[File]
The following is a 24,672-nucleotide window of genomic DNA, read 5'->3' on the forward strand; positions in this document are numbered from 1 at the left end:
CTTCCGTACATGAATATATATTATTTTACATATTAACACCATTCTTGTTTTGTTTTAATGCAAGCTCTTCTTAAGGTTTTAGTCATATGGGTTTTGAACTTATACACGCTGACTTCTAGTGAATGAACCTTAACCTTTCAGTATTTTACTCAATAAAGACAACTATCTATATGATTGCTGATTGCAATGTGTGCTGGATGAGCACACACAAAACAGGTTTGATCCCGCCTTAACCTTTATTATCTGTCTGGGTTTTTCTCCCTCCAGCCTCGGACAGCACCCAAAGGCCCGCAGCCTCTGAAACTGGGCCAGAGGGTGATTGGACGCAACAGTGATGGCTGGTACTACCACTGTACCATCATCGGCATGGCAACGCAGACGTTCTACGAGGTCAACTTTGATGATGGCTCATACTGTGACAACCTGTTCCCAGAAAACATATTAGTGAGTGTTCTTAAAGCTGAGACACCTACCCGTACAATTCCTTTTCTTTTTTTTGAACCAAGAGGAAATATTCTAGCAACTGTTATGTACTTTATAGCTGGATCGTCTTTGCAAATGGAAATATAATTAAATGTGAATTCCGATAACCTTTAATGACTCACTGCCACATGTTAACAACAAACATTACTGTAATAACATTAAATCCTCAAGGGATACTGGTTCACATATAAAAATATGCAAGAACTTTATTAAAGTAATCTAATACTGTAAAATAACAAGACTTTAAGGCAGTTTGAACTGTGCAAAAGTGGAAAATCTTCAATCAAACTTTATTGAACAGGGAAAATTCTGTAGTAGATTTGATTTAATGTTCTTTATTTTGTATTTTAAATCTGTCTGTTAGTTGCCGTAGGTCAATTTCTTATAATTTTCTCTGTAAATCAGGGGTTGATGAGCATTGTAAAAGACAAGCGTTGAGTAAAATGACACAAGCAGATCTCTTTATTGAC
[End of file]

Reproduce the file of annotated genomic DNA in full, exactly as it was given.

The following is a 24,672-nucleotide window of genomic DNA, read 5'->3' on the forward strand; positions in this document are numbered from 1 at the left end:
CTTCCGTACATGAATATATATTATTTTACATATTAACACCATTCTTGTTTTGTTTTAATGCAAGCTCTTCTTAAGGTTTTAGTCATATGGGTTTTGAACTTATACACGCTGACTTCTAGTGAATGAACCTTAACCTTTCAGTATTTTACTCAATAAAGACAACTATCTATATGATTGCTGATTGCAATGTGTGCTGGATGAGCACACACAAAACAGGTTTGATCCCGCCTTAACCTTTATTATCTGTCTGGGTTTTTCTCCCTCCAGCCTCGGACAGCACCCAAAGGCCCGCAGCCTCTGAAACTGGGCCAGAGGGTGATTGGACGCAACAGTGATGGCTGGTACTACCACTGTACCATCATCGGCATGGCAACGCAGACGTTCTACGAGGTCAACTTTGATGATGGCTCATACTGTGACAACCTGTTCCCAGAAAACATATTAGTGAGTGTTCTTAAAGCTGAGACACCTACCCGTACAATTCCTTTTCTTTTTTTTGAACCAAGAGGAAATATTCTAGCAACTGTTATGTACTTTATAGCTGGATCGTCTTTGCAAATGGAAATATAATTAAATGTGAATTCCGATAACCTTTAATGACTCACTGCCACATGTTAACAACAAACATTACTGTAATAACATTAAATCCTCAAGGGATACTGGTTCACATATAAAAATATGCAAGAACTTTATTAAAGTAATCTAATACTGTAAAATAACAAGACTTTAAGGCAGTTTGAACTGTGCAAAAGTGGAAAATCTTCAATCAAACTTTATTGAACAGGGAAAATTCTGTAGTAGATTTGATTTAATGTTCTTTATTTTGTATTTTAAATCTGTCTGTTAGTTGCCGTAGGTCAATTTCTTATAATTTTCTCTGTAAATCAGGGGTTGATGAGCATTGTAAAAGACAAGCGTTGAGTAAAATGACACAAGCAGATCTCTTTATTGAC